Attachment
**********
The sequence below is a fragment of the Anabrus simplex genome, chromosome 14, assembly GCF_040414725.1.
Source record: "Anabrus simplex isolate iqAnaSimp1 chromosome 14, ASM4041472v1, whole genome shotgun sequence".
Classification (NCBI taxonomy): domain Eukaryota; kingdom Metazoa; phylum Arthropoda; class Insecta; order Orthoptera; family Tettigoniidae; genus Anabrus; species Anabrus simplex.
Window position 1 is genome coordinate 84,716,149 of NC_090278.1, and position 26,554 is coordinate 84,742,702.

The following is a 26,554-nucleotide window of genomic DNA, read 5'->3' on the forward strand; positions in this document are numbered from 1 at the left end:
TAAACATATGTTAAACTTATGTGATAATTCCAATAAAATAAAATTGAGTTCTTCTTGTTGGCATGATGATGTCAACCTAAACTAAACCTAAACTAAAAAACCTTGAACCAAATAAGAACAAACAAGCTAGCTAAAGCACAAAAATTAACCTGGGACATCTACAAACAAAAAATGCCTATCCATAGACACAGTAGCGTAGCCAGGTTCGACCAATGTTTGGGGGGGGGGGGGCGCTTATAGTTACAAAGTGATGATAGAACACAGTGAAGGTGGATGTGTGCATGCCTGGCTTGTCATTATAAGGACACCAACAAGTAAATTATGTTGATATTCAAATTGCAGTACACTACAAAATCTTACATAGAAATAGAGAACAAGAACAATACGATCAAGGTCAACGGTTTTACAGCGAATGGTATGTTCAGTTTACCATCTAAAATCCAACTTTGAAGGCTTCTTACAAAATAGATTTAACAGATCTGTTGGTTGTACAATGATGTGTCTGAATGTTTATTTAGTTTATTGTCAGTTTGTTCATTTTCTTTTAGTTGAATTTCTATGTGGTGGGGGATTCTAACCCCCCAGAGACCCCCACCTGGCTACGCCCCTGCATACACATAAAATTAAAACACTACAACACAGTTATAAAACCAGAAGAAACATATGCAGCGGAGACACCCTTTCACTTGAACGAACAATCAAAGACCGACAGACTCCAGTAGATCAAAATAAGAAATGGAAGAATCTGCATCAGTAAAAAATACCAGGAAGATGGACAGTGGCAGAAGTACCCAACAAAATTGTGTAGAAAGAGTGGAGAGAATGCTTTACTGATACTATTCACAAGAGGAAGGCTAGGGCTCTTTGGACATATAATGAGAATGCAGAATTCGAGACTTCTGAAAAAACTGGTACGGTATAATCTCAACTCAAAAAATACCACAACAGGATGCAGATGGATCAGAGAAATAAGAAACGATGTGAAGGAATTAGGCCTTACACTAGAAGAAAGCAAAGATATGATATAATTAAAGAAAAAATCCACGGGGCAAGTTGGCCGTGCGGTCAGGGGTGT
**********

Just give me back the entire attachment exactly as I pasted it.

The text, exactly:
The sequence below is a fragment of the Anabrus simplex genome, chromosome 14, assembly GCF_040414725.1.
Source record: "Anabrus simplex isolate iqAnaSimp1 chromosome 14, ASM4041472v1, whole genome shotgun sequence".
Classification (NCBI taxonomy): domain Eukaryota; kingdom Metazoa; phylum Arthropoda; class Insecta; order Orthoptera; family Tettigoniidae; genus Anabrus; species Anabrus simplex.
Window position 1 is genome coordinate 84,716,149 of NC_090278.1, and position 26,554 is coordinate 84,742,702.

The following is a 26,554-nucleotide window of genomic DNA, read 5'->3' on the forward strand; positions in this document are numbered from 1 at the left end:
TAAACATATGTTAAACTTATGTGATAATTCCAATAAAATAAAATTGAGTTCTTCTTGTTGGCATGATGATGTCAACCTAAACTAAACCTAAACTAAAAAACCTTGAACCAAATAAGAACAAACAAGCTAGCTAAAGCACAAAAATTAACCTGGGACATCTACAAACAAAAAATGCCTATCCATAGACACAGTAGCGTAGCCAGGTTCGACCAATGTTTGGGGGGGGGGGGGCGCTTATAGTTACAAAGTGATGATAGAACACAGTGAAGGTGGATGTGTGCATGCCTGGCTTGTCATTATAAGGACACCAACAAGTAAATTATGTTGATATTCAAATTGCAGTACACTACAAAATCTTACATAGAAATAGAGAACAAGAACAATACGATCAAGGTCAACGGTTTTACAGCGAATGGTATGTTCAGTTTACCATCTAAAATCCAACTTTGAAGGCTTCTTACAAAATAGATTTAACAGATCTGTTGGTTGTACAATGATGTGTCTGAATGTTTATTTAGTTTATTGTCAGTTTGTTCATTTTCTTTTAGTTGAATTTCTATGTGGTGGGGGATTCTAACCCCCCAGAGACCCCCACCTGGCTACGCCCCTGCATACACATAAAATTAAAACACTACAACACAGTTATAAAACCAGAAGAAACATATGCAGCGGAGACACCCTTTCACTTGAACGAACAATCAAAGACCGACAGACTCCAGTAGATCAAAATAAGAAATGGAAGAATCTGCATCAGTAAAAAATACCAGGAAGATGGACAGTGGCAGAAGTACCCAACAAAATTGTGTAGAAAGAGTGGAGAGAATGCTTTACTGATACTATTCACAAGAGGAAGGCTAGGGCTCTTTGGACATATAATGAGAATGCAGAATTCGAGACTTCTGAAAAAACTGGTACGGTATAATCTCAACTCAAAAAATACCACAACAGGATGCAGATGGATCAGAGAAATAAGAAACGATGTGAAGGAATTAGGCCTTACACTAGAAGAAAGCAAAGATATGATATAATTAAAGAAAAAATCCACGGGGCAAGTTGGCCGTGCGGTCAGGGGTGT